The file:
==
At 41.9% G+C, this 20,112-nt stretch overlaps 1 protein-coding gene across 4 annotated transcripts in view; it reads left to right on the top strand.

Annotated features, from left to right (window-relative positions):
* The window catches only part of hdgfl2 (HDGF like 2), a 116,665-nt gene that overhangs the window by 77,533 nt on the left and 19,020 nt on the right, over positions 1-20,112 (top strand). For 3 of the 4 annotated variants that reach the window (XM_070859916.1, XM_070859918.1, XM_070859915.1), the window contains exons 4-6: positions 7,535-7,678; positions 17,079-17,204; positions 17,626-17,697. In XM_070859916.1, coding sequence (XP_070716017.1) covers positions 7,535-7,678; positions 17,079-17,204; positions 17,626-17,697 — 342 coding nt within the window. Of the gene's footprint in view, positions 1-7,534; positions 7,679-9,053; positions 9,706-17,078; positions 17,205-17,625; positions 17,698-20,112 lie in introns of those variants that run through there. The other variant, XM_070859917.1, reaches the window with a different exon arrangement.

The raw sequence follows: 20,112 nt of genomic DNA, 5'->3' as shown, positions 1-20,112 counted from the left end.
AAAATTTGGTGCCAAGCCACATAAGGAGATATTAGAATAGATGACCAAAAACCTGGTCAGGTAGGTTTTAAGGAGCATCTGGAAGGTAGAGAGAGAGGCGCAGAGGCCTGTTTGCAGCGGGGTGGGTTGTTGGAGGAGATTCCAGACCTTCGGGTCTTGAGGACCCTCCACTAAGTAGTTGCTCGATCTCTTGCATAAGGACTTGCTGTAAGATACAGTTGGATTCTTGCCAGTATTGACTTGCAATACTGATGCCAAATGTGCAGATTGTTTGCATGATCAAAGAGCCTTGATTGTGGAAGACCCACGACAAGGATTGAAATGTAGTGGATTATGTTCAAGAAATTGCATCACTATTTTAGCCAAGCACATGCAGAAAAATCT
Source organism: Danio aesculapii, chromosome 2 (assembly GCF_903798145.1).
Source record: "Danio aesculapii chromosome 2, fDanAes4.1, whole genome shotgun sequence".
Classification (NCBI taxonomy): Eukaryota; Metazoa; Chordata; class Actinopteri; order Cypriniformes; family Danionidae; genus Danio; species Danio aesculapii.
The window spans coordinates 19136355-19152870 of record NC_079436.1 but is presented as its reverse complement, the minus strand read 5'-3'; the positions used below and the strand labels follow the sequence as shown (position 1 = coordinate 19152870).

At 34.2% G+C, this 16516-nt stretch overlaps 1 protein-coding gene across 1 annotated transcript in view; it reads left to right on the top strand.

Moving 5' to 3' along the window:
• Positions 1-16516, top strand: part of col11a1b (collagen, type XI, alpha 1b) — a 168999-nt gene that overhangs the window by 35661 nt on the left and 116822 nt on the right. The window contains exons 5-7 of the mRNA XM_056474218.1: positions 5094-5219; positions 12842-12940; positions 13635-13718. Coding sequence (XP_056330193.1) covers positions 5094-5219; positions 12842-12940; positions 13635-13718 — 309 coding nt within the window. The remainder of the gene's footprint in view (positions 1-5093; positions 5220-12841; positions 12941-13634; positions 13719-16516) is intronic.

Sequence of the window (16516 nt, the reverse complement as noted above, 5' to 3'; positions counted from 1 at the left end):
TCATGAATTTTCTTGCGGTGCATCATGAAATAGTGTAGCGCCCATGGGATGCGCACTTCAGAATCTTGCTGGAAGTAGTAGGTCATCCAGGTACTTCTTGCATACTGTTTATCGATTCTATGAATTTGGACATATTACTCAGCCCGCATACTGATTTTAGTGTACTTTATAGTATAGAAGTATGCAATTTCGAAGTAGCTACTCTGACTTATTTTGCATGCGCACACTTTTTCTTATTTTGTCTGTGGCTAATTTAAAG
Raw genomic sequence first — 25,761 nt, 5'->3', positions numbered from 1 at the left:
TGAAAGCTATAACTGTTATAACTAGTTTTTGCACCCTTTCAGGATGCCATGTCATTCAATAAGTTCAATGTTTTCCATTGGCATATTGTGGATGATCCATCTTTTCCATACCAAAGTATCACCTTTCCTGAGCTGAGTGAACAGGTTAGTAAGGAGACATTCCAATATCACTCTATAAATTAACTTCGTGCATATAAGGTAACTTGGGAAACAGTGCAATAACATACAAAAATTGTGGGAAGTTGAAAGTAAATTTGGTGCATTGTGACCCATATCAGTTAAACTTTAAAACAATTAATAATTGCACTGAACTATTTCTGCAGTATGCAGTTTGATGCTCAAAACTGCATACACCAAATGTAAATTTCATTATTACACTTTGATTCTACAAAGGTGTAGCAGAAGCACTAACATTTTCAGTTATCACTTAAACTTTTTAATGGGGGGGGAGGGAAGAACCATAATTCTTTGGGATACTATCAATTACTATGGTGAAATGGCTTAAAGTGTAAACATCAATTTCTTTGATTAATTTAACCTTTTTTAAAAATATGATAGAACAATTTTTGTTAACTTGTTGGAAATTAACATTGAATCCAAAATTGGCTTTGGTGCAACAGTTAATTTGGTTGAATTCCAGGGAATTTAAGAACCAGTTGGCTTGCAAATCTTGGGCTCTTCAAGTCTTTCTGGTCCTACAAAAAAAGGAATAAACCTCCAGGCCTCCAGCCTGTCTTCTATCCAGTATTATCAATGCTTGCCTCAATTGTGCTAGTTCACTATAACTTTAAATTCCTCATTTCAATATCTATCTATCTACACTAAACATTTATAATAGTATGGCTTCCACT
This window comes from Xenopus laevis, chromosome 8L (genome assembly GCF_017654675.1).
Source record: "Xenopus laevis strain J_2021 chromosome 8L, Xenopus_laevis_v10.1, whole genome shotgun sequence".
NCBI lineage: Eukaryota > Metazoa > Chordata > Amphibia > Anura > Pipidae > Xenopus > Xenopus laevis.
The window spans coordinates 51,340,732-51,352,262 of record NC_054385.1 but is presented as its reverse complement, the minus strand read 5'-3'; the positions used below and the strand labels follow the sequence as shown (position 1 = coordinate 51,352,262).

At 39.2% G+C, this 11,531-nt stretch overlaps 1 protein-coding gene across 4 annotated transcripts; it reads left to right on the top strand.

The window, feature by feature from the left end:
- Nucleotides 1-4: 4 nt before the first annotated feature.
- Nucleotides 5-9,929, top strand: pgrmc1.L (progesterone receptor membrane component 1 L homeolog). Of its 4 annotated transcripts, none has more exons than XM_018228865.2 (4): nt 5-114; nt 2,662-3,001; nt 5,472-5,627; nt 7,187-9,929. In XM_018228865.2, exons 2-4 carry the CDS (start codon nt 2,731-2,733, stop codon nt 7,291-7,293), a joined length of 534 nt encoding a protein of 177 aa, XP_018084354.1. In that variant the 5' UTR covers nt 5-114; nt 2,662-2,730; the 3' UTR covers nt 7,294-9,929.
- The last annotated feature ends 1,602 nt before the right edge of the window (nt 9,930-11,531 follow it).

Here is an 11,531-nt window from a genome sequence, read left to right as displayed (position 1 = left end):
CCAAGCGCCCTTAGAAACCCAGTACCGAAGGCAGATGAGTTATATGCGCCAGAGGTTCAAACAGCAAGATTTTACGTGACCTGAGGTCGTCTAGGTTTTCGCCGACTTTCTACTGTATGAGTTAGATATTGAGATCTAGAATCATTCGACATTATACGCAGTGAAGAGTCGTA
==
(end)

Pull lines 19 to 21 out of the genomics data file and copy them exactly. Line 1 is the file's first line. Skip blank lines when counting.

NCBI lineage: Eukaryota > Metazoa > Chordata > Amphibia > Anura > Pipidae > Xenopus > Xenopus laevis.
The window spans coordinates 51,340,732-51,352,262 of record NC_054385.1 but is presented as its reverse complement, the minus strand read 5'-3'; the positions used below and the strand labels follow the sequence as shown (position 1 = coordinate 51,352,262).

At 39.2% G+C, this 11,531-nt stretch overlaps 1 protein-coding gene across 4 annotated transcripts; it reads left to right on the top strand.